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Wednesday, 15 July 2015

Improving the quality of interpreting in primary care

https://www.england.nhs.uk/commissioning/primary-care-comm/interpreting/

Improving the quality of interpreting in primary care
We are reviewing how patients who are Deaf or do not speak English as a first language, use interpreting services so they can access the best care and information. To achieve this, we will engage with those patients so we can articulate what a good quality service looks like.
North of England Commissioning Support (NECS) with support from University of Manchester SORD – Social Research with Deaf people) and Education Partnerships UK/Trescom (for community/spoken languages) will, with NHS England, facilitate the co-production of a set of principles with patients and clinicians which, when implemented will help to ensure that we reduce health inequalities in primary care settings.

Project initiation document

Briefings
Our regular briefings are below, to update anyone interested in the work.

Emerging themes
From a wide study of reports on quality interpreting, and from the focus groups we have carried out, some of the emerging themes we have found are below:
  • Seamless services – a need for a streamlined, easy to access, flexible and cost-effective ITS
  • Knowing how to use – a need for more clarity on how the ITS provision works and how to book assignments
  • Principles – need to address issues such as:
    • Confidentiality in the client – interpreter relationship
    • Understanding by the interpreter of the confidential relationship between client and patient
    • Understanding the ethics and standards of the health sector
    • Use of qualified interpreters rather than members of family and friends
    • Professional qualifications for interpreters, sector-specific training, continuous professional training /continuous professional development
  • Contracting arrangements – a need for contracts/service level agreements with providers to explicitly describe sub-contracting arrangements, payment schedules, management fees and fair rates of pay for interpreters
  • Training – a need for awareness and  training for professional, practice staff and clinician on the ITS
  • Training on health benefits – overall a need for improved awareness of the potential impact on the patient’s health if ITS is not used as necessary
The themes have been used to develop a draft Principles Framework for Interpreting and Translation Services.
The draft Principles Framework will be used to develop service specifications and commission models for delivering quality interpreting services. It is currently in draft and being shared with the stakeholder and steering group for the project.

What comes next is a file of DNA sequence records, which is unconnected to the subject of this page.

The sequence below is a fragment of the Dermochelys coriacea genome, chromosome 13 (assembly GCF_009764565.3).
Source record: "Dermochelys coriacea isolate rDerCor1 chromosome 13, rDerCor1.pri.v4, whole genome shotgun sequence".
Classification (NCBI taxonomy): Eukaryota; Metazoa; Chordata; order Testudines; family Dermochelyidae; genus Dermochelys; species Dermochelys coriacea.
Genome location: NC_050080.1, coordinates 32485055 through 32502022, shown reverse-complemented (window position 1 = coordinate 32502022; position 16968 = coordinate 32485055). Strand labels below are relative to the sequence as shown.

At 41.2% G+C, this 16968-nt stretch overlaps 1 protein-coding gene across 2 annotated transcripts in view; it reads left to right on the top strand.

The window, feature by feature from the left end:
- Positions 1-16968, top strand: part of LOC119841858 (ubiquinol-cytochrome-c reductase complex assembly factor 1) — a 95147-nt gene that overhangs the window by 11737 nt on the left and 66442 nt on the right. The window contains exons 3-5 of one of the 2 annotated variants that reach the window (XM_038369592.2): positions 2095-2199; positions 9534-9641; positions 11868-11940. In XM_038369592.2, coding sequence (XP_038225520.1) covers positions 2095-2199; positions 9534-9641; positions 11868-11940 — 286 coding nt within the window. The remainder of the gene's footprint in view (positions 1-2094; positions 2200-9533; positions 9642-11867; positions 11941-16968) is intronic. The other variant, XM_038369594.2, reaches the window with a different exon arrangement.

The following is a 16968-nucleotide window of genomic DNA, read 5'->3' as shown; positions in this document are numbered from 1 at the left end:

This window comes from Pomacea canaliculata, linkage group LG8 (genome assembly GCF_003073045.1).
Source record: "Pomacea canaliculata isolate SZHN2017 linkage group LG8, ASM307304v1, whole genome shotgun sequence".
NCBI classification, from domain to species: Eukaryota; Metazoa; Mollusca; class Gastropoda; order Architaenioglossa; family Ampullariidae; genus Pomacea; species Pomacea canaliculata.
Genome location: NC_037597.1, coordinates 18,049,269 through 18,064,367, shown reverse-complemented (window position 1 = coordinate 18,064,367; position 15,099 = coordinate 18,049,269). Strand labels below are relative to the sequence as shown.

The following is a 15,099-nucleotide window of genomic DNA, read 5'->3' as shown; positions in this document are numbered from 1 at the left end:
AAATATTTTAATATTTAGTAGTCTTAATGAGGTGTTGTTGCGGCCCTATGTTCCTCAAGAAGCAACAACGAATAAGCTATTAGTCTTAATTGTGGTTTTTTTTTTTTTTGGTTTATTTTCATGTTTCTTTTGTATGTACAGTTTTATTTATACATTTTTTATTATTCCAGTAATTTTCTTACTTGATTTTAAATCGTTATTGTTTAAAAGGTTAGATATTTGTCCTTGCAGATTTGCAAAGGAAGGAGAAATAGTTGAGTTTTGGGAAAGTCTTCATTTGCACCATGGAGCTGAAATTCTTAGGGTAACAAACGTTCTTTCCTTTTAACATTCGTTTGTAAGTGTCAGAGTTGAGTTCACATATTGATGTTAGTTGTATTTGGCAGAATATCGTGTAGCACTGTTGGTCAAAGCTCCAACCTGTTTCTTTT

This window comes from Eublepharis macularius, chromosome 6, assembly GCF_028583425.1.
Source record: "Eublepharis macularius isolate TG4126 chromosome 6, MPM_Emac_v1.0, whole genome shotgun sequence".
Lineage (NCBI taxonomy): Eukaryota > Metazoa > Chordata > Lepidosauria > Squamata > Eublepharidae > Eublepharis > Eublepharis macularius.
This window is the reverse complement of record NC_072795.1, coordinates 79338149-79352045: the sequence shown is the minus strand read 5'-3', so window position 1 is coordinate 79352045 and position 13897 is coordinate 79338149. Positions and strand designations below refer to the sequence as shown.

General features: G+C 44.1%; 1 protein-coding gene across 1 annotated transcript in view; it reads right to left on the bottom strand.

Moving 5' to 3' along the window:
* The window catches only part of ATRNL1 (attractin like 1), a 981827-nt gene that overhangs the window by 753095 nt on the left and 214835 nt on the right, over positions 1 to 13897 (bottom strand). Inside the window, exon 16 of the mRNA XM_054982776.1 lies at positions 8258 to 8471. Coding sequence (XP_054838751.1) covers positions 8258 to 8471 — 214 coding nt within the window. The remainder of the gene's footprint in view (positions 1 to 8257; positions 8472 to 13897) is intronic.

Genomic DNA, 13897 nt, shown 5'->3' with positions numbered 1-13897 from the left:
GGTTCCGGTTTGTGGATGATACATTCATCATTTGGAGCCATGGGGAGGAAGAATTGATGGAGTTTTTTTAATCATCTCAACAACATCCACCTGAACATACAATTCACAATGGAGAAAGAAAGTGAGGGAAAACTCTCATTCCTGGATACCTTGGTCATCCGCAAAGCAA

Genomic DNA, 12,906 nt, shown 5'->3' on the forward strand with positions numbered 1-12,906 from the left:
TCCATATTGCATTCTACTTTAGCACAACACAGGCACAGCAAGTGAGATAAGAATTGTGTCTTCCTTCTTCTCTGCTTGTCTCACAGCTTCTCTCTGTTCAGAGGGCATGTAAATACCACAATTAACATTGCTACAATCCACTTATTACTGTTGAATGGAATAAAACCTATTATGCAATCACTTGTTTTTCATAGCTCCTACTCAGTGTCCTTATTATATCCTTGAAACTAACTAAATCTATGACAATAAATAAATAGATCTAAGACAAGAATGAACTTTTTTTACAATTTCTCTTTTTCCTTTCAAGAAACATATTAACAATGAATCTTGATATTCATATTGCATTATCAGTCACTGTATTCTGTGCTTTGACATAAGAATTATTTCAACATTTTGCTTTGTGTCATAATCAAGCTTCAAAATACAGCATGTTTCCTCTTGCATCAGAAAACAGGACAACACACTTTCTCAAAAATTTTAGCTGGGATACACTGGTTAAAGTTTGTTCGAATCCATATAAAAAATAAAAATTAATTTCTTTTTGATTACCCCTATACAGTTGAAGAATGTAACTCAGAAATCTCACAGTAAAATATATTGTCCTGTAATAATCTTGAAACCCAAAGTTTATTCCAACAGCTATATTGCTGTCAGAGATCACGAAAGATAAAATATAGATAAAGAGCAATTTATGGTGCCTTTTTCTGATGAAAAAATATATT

Further information
For additional information, including past bulletins on the project, or enquires please contact interpreting@nhs.net.

Wednesday, 8 July 2015

PQ - 8th July 2015

http://www.theyworkforyou.com/wrans/?id=2015-06-24.HL773.h 

Courts: Interpreters
8th July 2015 

Lord Kennedy of Southwark Labour
To ask Her Majesty’s Government what assessment they have made of the interpretation service at courts and tribunals. 

Lord Faulks Conservative
This Government is committed to providing a standard of interpreter that meets the needs of those requiring support in the justice system. My department continues closely to monitor the language services contract and target work and investment to further drive improvements and reduce the burden on taxpayers. An independent review of interpreter quality standards was published, together with the coalition Government’s response, on the Ministry of Justice website on 17 December 2014.

Wednesday, 1 July 2015

Language Service Framework Agreement

http://ccs-agreements.cabinetoffice.gov.uk/procurement-pipeline/language-services

Overview of the procurement
The Language Services agreement is being developed to replace 3 existing CCS agreements that cover face-to-face translation, written translation and transcription, and telephone interpretation.
The Language Services agreement will support a wide range of contracting authorities with diverse requirements across a broad range of languages, including non-spoken, providing face to face, translation and telephone interpreting.
We do not set policy on how public sector organisations provide access to interpreting services nor do we determine the appropriate qualification levels for interpreters in particular circumstances. The offering is broad and it is for individual customers to establish their requirements in line with their policies when creating a contract under the framework agreement.
The lotting structure of the new agreement will provide greater service capacity, offering contracting authorities maximum choice and flexibility, and increase opportunities for linguistic providers.

Opportunity to comment
The current working draft of the specification is available here. Please note, we reserve the right to change this specification prior to its publication as part of an invitation to tender.
If you have any further substantive comments on the proposed specification please email InterpretingandTranslationServices@crowncommercial.gov.uk